Silent Night, Talkie Day
An ode to silent cinema, The Artist is a charming, light, romantic Hollywood fantasy. French star Jean Dujardin portrays George Valentin, a silent-era matinee idol who wows audiences with his spirited adventure films. The introduction of sound to cinema, however, threatens him. He is swept aside by powerful studio man Al Zimmer (John Goodman), his silent films begin to play to half empty houses, and a new generation of stars with voices--including an ingenue he once had an innocent flirtation with, played by Bérénice Bejo--are enthralling audiences.
In one of the film's best scenes, and without a doubt its most clever, noise invades George Valentin's world--a ringing telephone, the thunderous crash of a falling leaf--but no noise will come out of his mouth, not even when he screams. I almost wish this idea had been explored further, a Who Framed Roger Rabbit style tale of a silent film character adrift in a sound world, but, no, it's just a nightmare, one which underlines the character's anxious situation. What does the future hold for him if the future isn't interested in what he has to offer?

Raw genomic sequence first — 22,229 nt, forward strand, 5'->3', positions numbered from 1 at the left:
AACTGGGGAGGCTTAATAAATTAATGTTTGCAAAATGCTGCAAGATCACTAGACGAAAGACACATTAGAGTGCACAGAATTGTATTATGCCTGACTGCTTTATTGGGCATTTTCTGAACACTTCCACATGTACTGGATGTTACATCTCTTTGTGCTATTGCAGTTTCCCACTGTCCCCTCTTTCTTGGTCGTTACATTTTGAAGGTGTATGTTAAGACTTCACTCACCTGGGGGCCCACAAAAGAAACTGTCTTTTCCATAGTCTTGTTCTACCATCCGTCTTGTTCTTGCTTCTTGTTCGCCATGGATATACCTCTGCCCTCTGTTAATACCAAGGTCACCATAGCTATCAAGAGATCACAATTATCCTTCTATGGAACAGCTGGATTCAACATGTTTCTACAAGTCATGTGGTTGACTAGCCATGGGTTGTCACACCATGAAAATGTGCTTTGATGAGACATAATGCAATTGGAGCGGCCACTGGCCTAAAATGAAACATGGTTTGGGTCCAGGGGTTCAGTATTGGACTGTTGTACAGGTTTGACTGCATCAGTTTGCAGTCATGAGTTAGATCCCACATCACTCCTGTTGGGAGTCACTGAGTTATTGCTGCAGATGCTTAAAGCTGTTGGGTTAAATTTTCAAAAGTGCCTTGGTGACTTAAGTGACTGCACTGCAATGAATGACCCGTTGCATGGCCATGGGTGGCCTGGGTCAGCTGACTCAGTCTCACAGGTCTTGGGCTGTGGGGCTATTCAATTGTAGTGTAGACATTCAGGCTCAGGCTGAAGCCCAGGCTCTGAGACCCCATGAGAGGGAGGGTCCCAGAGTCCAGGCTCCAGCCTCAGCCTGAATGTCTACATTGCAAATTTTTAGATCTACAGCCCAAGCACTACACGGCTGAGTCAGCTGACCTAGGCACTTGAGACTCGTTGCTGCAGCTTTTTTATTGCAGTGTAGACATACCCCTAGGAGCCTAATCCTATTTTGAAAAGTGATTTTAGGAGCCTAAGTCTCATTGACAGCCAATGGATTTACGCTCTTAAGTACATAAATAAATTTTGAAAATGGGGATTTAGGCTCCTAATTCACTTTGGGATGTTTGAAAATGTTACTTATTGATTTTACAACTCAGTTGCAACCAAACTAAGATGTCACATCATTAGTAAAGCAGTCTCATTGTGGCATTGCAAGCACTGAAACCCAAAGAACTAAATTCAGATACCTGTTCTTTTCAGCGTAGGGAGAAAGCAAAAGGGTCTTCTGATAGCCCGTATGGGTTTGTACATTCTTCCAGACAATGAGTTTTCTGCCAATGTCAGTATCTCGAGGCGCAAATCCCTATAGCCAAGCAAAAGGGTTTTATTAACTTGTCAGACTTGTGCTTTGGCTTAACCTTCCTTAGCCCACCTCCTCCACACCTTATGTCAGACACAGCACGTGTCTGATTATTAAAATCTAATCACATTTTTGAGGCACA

What writer/director Michel Hazanavicius has crafted is a novelty item, a bonbon. Hazanavicius doesn't say much more than, "I appreciate silent cinema. My adept cinematographer and I can recreate the silent film experience with great energy and style. My stars, Jean and Bérénice, know how to put on a winning show. Enjoy!"
But there's nothing wrong with an art-house popcorn movie, and The Artist is a solid, simple delight. Jean Dujardin and Bérénice Bejo do deliver big, broad, colorful performances with genuine movie-star power. And the best scenes, including a climactic dance performed by the two stars, will put huge smiles on audiences' faces, and there is value in this. It does run a bit long--George's rise and fall and rise would have been enough, we didn't need a rise and fall and rise and almost-fall and then a final rise--but, all in all, quite worthy.